Suitable patients with an allocated surgical date and time were informed to self-isolate for 7 days,.2 Patients were asked to avoid public transport when travelling to hospital for their COVID-19 nose and throat swabs 72 hours prior to surgery. Preoperative anaesthetic and dilating drops were given to the patients with clear instruction about self-instillation in the eye 1 hour before surgery. One day prior to surgery, patients were informed about their COVID-19 status, asked questions to ensure they had complied with self-isolation advice and had no COVID-19 symptoms. On the day of surgery, patients were admitted at staggered 1 hour intervals and had the final preoperative eye drops instilled. Following surgery, patients received a phone call the next day with postoperative review booked 4 weeks later.
One hundred seventeen patients on our waiting list were assessed of which 17 high-risk patients had their surgery deferred and eight eligible patients requested delay to their surgery. During a 10-week period commencing 17 June 2020, 94 patients underwent cataract surgery on 19 lists, with 100% attendance. Each 4 hours operating session was initially populated with four cases which subsequently increased to six cases per list. At the 4-week follow-up appointment, no patients had developed COVID-19 infection or symptoms and all patients showed objective and subjective vision improvement.
A combination of risk stratification, tele-consultation, COVID-19 testing, predilatation drops and staggered admissions resulted in successful and safe cataract surgery in a high-risk population. Our streamlined pathway and improved communication increased patient attendance from 86%, just before the pandemic, to 100% through the pandemic. Inadvertently, CMH became the first unit in London to restart elective cataract surgery during the recovery phase of the initial pandemic wave. Our pilot demonstrates that elective cataract surgery can restart and continue safely despite the global pandemic. Subsequently, mutual aid was implemented in our unit to manage the cataract backlog in our sector.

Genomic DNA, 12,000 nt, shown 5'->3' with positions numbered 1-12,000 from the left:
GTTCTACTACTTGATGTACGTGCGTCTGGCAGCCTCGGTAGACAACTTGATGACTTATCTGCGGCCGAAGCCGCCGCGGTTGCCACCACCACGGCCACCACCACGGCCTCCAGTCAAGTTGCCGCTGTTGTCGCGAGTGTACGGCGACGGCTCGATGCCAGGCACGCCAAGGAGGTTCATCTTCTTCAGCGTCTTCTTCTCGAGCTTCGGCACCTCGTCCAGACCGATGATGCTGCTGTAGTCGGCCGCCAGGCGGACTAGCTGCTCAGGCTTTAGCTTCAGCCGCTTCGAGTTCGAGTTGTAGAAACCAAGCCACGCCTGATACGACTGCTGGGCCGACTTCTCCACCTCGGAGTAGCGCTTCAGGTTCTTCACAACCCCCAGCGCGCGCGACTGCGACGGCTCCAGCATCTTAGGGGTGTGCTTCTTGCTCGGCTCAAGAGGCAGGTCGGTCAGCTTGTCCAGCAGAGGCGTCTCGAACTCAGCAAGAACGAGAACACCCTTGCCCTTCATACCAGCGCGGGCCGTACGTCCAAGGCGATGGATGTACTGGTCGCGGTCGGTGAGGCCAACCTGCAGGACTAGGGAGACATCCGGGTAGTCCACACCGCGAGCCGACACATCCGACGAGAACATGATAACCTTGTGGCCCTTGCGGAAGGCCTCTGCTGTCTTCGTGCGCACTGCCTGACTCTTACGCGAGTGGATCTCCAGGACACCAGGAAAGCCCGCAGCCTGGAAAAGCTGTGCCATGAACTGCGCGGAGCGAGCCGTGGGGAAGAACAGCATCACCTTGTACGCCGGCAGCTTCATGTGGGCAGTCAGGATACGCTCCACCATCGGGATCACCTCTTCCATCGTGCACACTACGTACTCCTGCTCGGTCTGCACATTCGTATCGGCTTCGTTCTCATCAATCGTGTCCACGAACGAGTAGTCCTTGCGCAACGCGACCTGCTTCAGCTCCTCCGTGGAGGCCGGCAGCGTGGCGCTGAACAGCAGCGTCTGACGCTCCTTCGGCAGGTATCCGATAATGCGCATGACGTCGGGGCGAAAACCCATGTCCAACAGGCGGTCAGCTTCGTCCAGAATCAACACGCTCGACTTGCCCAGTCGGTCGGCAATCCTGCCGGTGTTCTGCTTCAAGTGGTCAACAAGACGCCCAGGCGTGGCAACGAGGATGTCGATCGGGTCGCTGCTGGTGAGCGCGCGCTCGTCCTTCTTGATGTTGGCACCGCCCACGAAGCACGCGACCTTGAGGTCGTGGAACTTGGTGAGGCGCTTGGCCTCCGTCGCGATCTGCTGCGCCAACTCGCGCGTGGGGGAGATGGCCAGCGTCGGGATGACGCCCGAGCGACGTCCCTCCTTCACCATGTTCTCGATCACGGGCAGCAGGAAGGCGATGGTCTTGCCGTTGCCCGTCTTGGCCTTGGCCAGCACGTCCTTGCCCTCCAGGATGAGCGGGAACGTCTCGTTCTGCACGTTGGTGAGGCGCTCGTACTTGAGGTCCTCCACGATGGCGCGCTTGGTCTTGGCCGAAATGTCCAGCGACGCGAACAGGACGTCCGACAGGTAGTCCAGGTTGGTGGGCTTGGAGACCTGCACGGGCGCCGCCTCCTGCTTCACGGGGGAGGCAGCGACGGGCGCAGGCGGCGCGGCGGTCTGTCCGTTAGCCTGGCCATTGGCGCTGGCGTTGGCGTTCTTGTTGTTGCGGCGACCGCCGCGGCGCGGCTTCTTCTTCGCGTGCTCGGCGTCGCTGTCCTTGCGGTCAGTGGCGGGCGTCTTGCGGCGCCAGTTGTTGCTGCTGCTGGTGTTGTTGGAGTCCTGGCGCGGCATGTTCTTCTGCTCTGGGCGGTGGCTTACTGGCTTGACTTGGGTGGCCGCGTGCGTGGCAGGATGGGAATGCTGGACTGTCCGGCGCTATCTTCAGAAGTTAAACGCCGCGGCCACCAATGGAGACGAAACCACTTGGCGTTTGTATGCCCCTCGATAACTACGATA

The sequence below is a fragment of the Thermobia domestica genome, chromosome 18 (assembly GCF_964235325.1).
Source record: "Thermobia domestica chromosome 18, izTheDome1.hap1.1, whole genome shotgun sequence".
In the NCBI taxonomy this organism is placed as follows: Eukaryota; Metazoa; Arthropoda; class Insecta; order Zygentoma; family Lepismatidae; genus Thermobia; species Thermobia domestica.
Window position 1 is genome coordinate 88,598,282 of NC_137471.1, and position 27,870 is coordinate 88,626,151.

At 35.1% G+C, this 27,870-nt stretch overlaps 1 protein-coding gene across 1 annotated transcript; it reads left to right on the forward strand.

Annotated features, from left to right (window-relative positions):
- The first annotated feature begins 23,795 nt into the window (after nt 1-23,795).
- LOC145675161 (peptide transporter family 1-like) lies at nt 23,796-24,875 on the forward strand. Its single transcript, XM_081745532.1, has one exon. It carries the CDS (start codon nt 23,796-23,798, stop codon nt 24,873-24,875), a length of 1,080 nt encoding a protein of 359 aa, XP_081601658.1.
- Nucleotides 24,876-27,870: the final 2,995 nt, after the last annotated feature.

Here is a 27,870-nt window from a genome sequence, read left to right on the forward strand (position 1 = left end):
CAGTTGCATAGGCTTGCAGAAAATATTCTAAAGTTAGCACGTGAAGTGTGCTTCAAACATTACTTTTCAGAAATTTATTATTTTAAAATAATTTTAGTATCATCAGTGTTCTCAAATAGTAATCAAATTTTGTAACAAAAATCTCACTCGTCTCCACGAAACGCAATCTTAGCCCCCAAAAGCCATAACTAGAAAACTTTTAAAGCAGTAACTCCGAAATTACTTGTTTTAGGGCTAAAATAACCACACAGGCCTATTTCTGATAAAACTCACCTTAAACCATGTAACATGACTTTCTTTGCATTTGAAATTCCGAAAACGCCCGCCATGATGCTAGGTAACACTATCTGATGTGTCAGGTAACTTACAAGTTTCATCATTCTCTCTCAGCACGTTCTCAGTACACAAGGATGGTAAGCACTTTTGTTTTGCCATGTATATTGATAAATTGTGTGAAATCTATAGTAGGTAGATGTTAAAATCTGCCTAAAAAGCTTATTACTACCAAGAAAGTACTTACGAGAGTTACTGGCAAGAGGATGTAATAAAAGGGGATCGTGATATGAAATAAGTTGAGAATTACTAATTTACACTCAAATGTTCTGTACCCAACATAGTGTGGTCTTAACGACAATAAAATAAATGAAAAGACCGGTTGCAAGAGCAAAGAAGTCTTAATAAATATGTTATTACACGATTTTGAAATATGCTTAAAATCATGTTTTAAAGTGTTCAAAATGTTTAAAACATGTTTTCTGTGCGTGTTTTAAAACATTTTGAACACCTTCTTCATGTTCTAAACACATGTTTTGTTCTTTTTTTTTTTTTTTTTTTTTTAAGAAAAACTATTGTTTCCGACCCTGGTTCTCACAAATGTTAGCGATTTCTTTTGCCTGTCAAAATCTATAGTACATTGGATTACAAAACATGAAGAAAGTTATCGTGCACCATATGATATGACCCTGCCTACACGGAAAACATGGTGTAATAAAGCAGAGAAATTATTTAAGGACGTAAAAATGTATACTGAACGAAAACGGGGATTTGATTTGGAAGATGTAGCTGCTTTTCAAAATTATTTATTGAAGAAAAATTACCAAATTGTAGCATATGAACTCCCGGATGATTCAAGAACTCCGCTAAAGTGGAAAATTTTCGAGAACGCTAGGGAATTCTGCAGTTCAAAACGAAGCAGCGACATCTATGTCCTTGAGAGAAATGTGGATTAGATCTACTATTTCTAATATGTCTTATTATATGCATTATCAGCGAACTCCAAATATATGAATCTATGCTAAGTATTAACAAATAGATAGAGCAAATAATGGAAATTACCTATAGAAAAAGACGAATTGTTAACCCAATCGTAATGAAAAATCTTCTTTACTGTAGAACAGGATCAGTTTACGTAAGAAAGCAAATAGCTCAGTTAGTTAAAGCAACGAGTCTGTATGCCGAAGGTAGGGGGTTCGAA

The authors would like to thank all staff working in the ophthalmology department and ACAD day surgical unit of Central Middlesex hospital. NB. While we have used the term ‘BAME’, we acknowledge the limitations of this acronym within different ethnic groups.
Contributors HAH: conception of the project, data acquisition, writeup, revision. AH and EY: conception of the project, data acquisition, revision. EM: conception of the project, revision, final approval, supervision.
Funding The authors have not declared a specific grant for this research from any funding agency in the public, commercial or not-for-profit sectors.
Competing interests None declared.
Patient and public involvement Patients and/or the public were not involved in the design, or conduct, or reporting, or dissemination plans of this research.
Provenance and peer review Not commissioned; externally peer reviewed.